Here are a some excellent theology* books that will be released this month:
* broadly interpreted, including ethics, church history, biblical studies, and other areas that intersect with theology
We’re giving away THREE copies of:
Enter now to win (It’s as easy as 1, 2, 3!) :
Each week, we carefully curate a handful of books for church leaders that orient us toward the health and the flourishing of our congregations.
*** DON”T MISS
Amazon’s Monthly Ebook Sale for April!
CLICK HERE for the best deals
from it for Christian Readers…
An important book on the rootedness of our faith …
Prices good through Nov 21…
Sorry, the publisher has limited this sale to the United States.
By Diana Butler Bass
By Miroslav Volf
(Sorted alphabetically by title… We’ve provided links to our review where possible)
A Feature Review of
Reviewed By Jess O. Hale, Jr.
As the age of “spiritual but not religious” just now hits its stride in American society, commentators and pundits fill the airwaves, the Internet and a host of books in order tells what it all means – most with a great deal more diffuse heat than helpful illumination. Atheists and secularists trumpet religion’s demise as the less strident among them call for toleration of quaint tribal superstitions and the outright banishment of more troublesome expressions of religious practice. Fundamentalists lament the rise of godless humanism, the pagan-like new age spiritualities and militant Islam as they themselves struggle to impose a gauzy “godly” bygone morality from the early 1950s. Mainline denominations retrench themselves. Church growth and mega-church devotees trot out new marketing schemes. Many observant and not so observant Christian parents feel perplexed as their children leave the faith and never seem to come back to it. Emergent Christians call for a new less sectarian, more world-engaging form of Christian practice. Our time is one of change that seems to many to be one of fundamental transformation. That change disorients many and we look for guides to this new age. In Diana Butler Bass’ Christianity After Religion many readers will find an accessible, learned and hopeful guide to where our “brave new world” is taking us.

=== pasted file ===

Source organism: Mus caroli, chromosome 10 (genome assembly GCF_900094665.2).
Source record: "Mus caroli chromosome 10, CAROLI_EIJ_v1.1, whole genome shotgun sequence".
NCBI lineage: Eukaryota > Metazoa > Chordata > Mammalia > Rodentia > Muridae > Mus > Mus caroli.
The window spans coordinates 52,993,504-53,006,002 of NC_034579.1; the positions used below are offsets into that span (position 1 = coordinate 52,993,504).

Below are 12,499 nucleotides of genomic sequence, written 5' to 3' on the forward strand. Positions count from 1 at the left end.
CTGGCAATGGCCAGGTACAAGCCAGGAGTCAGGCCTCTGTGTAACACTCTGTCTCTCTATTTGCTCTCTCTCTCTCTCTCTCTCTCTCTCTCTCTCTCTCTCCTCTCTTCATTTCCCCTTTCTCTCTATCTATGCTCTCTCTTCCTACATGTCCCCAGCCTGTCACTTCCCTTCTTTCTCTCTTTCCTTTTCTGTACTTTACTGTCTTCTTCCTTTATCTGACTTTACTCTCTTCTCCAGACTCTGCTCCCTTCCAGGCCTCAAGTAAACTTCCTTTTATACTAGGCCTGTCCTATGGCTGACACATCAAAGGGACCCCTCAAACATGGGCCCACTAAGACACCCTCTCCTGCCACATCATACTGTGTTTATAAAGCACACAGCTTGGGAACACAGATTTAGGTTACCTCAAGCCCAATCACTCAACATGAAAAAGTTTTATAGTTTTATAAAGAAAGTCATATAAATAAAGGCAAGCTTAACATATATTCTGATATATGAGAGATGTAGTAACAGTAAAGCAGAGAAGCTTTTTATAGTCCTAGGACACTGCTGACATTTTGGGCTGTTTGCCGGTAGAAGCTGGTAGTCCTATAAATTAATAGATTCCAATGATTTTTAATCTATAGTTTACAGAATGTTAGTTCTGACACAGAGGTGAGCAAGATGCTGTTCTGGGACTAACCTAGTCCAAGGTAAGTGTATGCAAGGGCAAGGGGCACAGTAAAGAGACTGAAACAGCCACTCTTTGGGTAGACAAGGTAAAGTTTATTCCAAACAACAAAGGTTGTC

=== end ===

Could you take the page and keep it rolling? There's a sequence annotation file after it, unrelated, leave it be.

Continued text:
ERB Editor Chris Smith reviews
Diana Butler Bass’s A PEOPLE’S HISTORY
OF CHRISTIANITY for SOJOURNERS
When I was a child my mom used to read me stories of Christian martyrs from an Anabaptist history book called Martyrs Mirror. As I have returned to these often gruesome stories at various stages of my life, I find in them an alternate version of church history that contrasts with the history taught in many churches and schools.
Similarly, in A People’s History of Christianity, Diana Butler Bass has spun another alternate history of the church. Taking inspiration from Howard Zinn’s book A People’s History of the United States, which offers a new slant on U.S. history, Bass presents here a fresh version of church history that stands in contrast to the militant Christianity she calls “Big C” Christianity, in reference to the key elements of that history: Christ, Constantine, Christendom, Calvin, and Christian America.